The SkunkLock contains a 'noxious' chemical deterrent that sprays over would-be bike thieves YouTube/SkunkLock

A bicycle lock designed to cause would-be thieves to immediately vomit has been developed by two entrepreneurs fed up with seeing their bikes stolen.

The U-shaped SkunkLock – said by US inventors Daniel Idzkowski and Yves Perrenoud to be the first "lock that fights back" – contains an inner capsule of pepper spray-style chemicals that "slam" into the thief's face should they try to cut or break through the device.

"After my friends and I had our bikes stolen over and over we decided to revisit how a lock could deter a thief and start a revolution in the process," Idzkowski says.

"Lock manufacturers won't tell you the fact that any 'U' lock can be compromised with the right tools. The truth is, any lock can be cut in a minute or less ... some electronic locks that have fancy technology like GPS tracking and are app enabled can even be zapped into submission with an inexpensive taser.

"We all know that gut-wrenching feeling of coming back and your bike's gone. That won't happen with the Skunklock."

Launching their $99 (£81, €91) carbon steel lock on crowdfunding website IndieGoGo, Idzkowski said a hollow chamber in each lock contains a "pressurised noxious chemical deterrent that slams the would-be thief".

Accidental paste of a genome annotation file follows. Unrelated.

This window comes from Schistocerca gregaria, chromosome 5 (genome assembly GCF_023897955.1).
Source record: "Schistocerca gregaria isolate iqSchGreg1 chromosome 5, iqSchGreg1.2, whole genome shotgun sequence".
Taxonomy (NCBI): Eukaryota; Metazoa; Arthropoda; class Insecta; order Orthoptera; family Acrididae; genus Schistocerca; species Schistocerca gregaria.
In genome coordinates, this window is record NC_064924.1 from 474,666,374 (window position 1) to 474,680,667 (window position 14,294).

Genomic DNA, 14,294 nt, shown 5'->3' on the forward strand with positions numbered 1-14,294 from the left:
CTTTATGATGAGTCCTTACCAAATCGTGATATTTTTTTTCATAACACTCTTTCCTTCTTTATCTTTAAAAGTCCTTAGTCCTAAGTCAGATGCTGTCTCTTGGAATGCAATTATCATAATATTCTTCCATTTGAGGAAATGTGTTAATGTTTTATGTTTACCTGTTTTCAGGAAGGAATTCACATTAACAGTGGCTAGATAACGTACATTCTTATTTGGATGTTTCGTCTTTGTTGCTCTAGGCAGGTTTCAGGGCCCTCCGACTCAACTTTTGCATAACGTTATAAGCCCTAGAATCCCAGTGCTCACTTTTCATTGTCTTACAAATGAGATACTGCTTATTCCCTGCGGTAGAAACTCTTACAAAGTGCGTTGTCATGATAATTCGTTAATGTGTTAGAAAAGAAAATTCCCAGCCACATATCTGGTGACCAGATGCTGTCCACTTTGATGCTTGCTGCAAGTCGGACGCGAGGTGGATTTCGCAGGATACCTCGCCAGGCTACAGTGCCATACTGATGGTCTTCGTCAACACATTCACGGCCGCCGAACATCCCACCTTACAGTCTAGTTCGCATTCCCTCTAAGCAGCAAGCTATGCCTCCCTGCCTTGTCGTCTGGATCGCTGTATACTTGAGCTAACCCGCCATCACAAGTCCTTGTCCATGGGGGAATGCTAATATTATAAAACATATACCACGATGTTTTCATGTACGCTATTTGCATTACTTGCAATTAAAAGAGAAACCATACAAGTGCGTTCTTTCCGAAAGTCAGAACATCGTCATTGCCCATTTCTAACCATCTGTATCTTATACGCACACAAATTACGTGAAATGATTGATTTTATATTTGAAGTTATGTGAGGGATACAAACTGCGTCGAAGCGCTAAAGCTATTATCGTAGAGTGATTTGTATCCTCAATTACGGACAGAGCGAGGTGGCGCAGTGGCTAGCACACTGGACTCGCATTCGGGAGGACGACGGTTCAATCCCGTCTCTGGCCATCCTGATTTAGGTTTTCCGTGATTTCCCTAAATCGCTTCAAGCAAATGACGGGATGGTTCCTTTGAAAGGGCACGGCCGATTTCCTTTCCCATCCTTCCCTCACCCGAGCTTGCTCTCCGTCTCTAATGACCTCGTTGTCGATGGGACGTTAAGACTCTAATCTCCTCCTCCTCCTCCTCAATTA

The irritant, which also sticks to skin and clothing, is said by the lock's inventors to have been tested on themselves and volunteers at various distances between two feet (61cm) and 20ft.

"At two feet it was pretty bad," Idzkowski told the Guardian. "It was absolutely vomit-inducing in 99% of people. At five feet it's very noticeable and the initial reaction is to move away from it. At 10ft it's definitely detectable and very unpleasant."

When asked why the thief couldn't just return later after the chemical has been emitted, he said: "You're basically just puking on yourself the entire time. They could change all their clothes, shower, if the bike is still there come out and cut the remaining 75% of the lock. You can't prevent a theft 100%, so that's why we call it a deterrent lock, not a solution. All you have to do is be better than the bike across the street."

The locks are said to have passed legal and compliance tests in the US, with variations designed to comply with different rules in the EU.

This includes a device containing capsaicin, a chemical found in chilli peppers which is used in pepper sprays. The first locks are expected to ship in June 2017.

Nearly 400,000 bicycles were stolen in England and Wales between April 2013 and March 2014, with London the most targeted city.